Gates Lloyd, the snowsports director at A-Basin who hired Owens, said she’s a good ski professional by any standard and her presence on the mountain has been rewarding for the entire team including by encouraging some other trainers to improve their teaching style.

“We have some trainers who are long-winded. They talk a lot, and having Ashley in the group is great discipline for them to ski more and talk less, which is very important,” Lloyd said. “I know we have a long way to go, and we recognize our lack of diversity, and we’re taking small steps to address it.”

The mountain has done surveys of its employees to determine how they identify in terms of gender and identity and what their racial background is. The numbers are then compared with demographic data for Summit County. The initial goal for the mountain’s staff is to become more in line with the county’s demographic data. 

Ashley Owens, a full-time instructor at the ski area after several years of part-time instructing at Keystone ski area, primarily teaches the adults with using body language, typed messages on the phone, and other visual strategies without the use of voice. (Hugh Carey, The Colorado Sun)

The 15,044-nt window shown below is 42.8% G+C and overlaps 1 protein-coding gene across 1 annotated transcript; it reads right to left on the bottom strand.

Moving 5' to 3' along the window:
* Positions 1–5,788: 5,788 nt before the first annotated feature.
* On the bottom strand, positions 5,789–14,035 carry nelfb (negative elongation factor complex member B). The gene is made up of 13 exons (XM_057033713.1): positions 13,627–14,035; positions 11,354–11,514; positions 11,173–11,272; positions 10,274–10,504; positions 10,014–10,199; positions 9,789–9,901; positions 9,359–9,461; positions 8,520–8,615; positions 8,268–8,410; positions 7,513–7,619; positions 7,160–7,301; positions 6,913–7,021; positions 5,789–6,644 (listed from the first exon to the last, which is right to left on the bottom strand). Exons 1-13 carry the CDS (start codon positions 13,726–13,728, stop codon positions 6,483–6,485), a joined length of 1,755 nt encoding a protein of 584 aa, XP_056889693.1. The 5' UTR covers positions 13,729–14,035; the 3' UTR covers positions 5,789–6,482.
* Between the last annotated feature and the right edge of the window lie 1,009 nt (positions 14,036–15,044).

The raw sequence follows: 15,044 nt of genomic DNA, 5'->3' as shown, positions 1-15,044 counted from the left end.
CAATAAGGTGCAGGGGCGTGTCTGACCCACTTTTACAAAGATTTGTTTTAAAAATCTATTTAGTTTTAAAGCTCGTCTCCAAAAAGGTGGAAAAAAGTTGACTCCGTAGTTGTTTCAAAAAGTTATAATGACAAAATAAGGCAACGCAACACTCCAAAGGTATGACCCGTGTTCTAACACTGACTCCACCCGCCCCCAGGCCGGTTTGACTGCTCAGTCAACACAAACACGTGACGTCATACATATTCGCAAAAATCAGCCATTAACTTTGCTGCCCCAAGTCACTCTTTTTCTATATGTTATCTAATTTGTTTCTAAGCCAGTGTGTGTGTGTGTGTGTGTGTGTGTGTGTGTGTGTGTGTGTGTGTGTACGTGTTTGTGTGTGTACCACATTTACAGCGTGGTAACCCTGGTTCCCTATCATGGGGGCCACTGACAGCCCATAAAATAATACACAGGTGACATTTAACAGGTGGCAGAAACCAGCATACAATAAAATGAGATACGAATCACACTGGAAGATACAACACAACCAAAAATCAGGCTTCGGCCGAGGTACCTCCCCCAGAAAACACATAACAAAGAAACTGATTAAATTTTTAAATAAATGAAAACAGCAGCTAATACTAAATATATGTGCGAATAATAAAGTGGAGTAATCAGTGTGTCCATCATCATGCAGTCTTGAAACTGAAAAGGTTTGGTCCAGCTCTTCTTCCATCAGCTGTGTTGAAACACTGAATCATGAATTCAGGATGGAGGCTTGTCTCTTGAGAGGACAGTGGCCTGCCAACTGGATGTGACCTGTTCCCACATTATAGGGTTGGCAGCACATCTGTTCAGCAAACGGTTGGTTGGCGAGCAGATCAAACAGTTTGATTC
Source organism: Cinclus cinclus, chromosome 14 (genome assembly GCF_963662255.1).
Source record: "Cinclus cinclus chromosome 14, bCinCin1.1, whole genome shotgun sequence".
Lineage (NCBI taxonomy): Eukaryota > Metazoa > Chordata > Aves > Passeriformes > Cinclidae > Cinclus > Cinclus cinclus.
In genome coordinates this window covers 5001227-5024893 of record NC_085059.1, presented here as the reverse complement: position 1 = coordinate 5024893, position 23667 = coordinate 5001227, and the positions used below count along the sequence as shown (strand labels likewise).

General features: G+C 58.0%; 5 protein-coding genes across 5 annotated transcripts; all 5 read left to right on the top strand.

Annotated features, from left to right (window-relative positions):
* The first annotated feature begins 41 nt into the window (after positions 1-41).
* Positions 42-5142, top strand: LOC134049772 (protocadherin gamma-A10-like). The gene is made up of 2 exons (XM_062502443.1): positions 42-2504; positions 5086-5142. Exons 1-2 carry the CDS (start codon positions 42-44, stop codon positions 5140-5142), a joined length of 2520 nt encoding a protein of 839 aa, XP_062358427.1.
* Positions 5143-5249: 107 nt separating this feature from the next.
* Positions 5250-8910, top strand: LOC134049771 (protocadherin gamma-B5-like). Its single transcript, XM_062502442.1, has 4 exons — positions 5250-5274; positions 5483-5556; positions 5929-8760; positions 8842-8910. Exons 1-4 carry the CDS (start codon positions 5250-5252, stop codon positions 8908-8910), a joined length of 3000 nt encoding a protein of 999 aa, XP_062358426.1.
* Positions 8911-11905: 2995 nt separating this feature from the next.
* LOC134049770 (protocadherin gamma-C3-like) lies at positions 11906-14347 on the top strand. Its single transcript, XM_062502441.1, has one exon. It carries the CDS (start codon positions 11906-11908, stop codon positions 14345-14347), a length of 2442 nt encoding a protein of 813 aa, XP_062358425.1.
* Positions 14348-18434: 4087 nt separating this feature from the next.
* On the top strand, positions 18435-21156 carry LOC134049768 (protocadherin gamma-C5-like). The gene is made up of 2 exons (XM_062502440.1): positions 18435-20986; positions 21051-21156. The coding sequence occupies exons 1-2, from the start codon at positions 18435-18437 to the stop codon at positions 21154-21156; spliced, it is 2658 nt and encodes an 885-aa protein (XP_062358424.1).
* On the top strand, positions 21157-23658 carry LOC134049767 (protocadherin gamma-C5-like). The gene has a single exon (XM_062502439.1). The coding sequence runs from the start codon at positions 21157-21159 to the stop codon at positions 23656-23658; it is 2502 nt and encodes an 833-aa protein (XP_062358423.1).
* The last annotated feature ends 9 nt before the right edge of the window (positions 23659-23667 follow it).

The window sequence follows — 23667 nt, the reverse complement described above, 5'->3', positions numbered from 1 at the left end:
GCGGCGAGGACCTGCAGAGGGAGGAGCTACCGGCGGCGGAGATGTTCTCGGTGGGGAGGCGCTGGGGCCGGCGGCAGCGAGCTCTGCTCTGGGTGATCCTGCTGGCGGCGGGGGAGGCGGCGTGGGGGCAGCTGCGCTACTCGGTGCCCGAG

For example, 29% of A-Basin’s employees are women yet 45.3% of people in Summit County are women. Similarly, 6.1% of employees are people of color, while 18.5% of residents in the county identify as the same, said Lloyd, who serves on A-Basin’s diversity, equity and inclusion committee. 

Forrest King-Shaw, a Black ski instructor at Palisades Tahoe in California, has trained and certified ski instructors for the past eight years. He leads NBS Sno Pros, a group that started informally about eight years ago. The club is small and comprises about 10 members, mostly ski and snowboarding instructors of color, who are also a part of the National Brotherhood of Skiers, the largest Black ski group in the country.

When ski industry leaders have job openings, some reach out to Sno Pros to find qualified underrepresented candidates. Ski leaders have also asked Sno Pros to get advice about diversifying their marketing strategies, King-Shaw said.